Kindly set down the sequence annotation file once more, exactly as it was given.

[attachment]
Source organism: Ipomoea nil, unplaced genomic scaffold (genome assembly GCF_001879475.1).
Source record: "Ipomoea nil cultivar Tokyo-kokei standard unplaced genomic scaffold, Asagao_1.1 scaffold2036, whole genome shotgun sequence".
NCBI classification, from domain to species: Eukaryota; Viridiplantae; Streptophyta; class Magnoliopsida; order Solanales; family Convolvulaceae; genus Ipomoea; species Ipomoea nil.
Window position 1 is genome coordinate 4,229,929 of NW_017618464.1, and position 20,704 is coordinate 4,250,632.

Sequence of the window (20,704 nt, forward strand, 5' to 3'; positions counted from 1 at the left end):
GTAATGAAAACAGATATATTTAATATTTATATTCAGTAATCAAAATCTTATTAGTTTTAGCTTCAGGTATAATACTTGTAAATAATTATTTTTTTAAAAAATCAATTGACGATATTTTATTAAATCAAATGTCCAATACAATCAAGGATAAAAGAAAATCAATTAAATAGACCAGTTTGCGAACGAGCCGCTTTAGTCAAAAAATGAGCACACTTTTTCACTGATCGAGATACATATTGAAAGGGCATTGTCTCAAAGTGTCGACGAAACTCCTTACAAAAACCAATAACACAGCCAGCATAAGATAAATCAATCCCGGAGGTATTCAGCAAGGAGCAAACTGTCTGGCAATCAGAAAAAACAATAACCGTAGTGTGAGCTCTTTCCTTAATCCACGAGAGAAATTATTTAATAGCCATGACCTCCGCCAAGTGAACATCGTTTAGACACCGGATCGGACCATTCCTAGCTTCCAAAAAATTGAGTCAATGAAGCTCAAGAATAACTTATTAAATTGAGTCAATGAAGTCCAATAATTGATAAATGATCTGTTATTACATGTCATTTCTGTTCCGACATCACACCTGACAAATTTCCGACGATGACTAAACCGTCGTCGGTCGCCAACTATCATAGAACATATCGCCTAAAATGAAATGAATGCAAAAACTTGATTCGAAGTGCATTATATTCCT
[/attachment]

Source organism: Ipomoea nil, unplaced genomic scaffold (genome assembly GCF_001879475.1).
Source record: "Ipomoea nil cultivar Tokyo-kokei standard unplaced genomic scaffold, Asagao_1.1 scaffold2036, whole genome shotgun sequence".
NCBI classification, from domain to species: Eukaryota; Viridiplantae; Streptophyta; class Magnoliopsida; order Solanales; family Convolvulaceae; genus Ipomoea; species Ipomoea nil.
Window position 1 is genome coordinate 4,229,929 of NW_017618464.1, and position 20,704 is coordinate 4,250,632.

Sequence of the window (20,704 nt, forward strand, 5' to 3'; positions counted from 1 at the left end):
GTAATGAAAACAGATATATTTAATATTTATATTCAGTAATCAAAATCTTATTAGTTTTAGCTTCAGGTATAATACTTGTAAATAATTATTTTTTTAAAAAATCAATTGACGATATTTTATTAAATCAAATGTCCAATACAATCAAGGATAAAAGAAAATCAATTAAATAGACCAGTTTGCGAACGAGCCGCTTTAGTCAAAAAATGAGCACACTTTTTCACTGATCGAGATACATATTGAAAGGGCATTGTCTCAAAGTGTCGACGAAACTCCTTACAAAAACCAATAACACAGCCAGCATAAGATAAATCAATCCCGGAGGTATTCAGCAAGGAGCAAACTGTCTGGCAATCAGAAAAAACAATAACCGTAGTGTGAGCTCTTTCCTTAATCCACGAGAGAAATTATTTAATAGCCATGACCTCCGCCAAGTGAACATCGTTTAGACACCGGATCGGACCATTCCTAGCTTCCAAAAAATTGAGTCAATGAAGCTCAAGAATAACTTATTAAATTGAGTCAATGAAGTCCAATAATTGATAAATGATCTGTTATTACATGTCATTTCTGTTCCGACATCACACCTGACAAATTTCCGACGATGACTAAACCGTCGTCGGTCGCCAACTATCATAGAACATATCGCCTAAAATGAAATGAATGCAAAAACTTGATTCGAAGTGCATTATATTCCT